Maundy Thursday is Middle English

Today is Maundy Thursday, often affectionately called Monday Thursday because maundy is not a word in modern English and people mishear it and make jokes at its expense (deservedly).

Mandate. The word is mandate.

Although the rest of us stopped saying maundy when we left middle English in around 1470, the English-speaking church continues to hold on to maundy either out of a kind of maudlin nostalgia or as “I know the secret password” insider jargon. Which, frankly, is equally a reason to keep calling it Monday Thursday.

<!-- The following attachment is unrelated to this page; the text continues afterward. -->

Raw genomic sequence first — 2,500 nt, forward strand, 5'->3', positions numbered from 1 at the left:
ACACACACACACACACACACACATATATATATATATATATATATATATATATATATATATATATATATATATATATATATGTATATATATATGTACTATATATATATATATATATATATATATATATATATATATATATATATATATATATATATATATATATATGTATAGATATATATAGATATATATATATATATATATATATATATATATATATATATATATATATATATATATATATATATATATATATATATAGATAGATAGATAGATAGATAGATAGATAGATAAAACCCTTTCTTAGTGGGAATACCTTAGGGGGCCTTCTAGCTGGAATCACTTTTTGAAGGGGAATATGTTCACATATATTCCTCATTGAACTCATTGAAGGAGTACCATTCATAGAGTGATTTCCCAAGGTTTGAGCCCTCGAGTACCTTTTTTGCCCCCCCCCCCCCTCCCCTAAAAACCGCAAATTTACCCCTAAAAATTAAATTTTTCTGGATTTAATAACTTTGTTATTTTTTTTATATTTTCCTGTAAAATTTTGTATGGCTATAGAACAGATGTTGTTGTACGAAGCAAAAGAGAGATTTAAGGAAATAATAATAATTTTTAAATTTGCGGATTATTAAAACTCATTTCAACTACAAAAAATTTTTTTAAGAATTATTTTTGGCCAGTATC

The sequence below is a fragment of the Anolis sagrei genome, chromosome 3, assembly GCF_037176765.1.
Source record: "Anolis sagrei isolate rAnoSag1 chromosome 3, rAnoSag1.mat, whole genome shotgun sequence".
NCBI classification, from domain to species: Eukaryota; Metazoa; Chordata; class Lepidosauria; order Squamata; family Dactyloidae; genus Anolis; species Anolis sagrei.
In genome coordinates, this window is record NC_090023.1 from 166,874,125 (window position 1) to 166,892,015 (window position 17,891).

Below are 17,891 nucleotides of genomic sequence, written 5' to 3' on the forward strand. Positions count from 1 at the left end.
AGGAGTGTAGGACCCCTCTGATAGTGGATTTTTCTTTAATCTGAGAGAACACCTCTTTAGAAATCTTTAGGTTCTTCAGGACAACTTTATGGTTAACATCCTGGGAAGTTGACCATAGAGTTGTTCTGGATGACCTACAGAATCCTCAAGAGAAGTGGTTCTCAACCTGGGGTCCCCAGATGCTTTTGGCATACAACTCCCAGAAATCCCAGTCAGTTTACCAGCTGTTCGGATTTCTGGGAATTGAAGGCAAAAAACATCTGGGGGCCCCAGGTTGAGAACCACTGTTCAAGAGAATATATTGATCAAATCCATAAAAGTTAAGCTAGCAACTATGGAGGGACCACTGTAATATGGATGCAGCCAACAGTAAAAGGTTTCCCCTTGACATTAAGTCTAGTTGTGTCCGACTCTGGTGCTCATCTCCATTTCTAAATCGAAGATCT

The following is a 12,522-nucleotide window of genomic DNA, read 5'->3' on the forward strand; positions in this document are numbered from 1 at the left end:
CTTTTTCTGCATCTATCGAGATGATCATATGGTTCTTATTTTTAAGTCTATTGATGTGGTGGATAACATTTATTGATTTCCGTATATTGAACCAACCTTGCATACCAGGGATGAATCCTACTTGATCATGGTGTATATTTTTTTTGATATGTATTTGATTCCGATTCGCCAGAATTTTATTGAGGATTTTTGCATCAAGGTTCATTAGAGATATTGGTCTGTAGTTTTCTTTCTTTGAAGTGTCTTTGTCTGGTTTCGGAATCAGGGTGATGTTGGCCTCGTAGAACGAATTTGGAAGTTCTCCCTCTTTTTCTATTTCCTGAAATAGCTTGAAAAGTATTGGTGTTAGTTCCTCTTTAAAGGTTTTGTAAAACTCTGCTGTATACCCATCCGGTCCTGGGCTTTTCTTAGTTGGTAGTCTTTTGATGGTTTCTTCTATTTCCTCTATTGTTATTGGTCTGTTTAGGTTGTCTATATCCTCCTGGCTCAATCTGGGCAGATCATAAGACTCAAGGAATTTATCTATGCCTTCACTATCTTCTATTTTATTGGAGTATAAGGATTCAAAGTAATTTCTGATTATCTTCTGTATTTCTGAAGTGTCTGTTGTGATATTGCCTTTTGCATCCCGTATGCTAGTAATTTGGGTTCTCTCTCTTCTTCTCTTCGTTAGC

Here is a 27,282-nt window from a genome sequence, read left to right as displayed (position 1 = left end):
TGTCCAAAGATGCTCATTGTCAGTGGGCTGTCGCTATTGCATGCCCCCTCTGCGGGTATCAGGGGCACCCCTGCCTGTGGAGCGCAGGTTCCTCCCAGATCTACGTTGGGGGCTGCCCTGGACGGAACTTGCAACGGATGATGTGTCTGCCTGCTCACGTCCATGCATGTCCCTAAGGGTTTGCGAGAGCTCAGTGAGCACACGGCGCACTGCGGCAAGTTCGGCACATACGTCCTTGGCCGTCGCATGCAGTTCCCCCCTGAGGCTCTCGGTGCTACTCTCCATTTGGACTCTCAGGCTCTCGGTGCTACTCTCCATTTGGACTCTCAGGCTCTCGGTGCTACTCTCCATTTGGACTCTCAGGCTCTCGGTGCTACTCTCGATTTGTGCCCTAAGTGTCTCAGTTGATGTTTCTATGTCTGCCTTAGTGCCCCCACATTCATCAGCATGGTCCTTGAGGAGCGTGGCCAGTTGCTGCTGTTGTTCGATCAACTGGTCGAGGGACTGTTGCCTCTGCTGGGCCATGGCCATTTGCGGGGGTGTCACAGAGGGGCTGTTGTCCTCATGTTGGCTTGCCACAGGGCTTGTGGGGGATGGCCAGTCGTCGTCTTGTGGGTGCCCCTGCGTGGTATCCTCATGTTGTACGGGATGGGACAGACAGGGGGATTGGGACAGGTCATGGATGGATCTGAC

As far as the mandate itself is concerned, I’m inclined toward “love each other as I have loved you,” but quite a few liturgists would argue with me that it’s about foot washing or taking communion. My main counter argument is that it would be fairly stupid for God to sacrifice his son/self in order to tell everyone to clean their feet and eat more bread. But I suppose I also get hung up on little things. Anyway, I love you.

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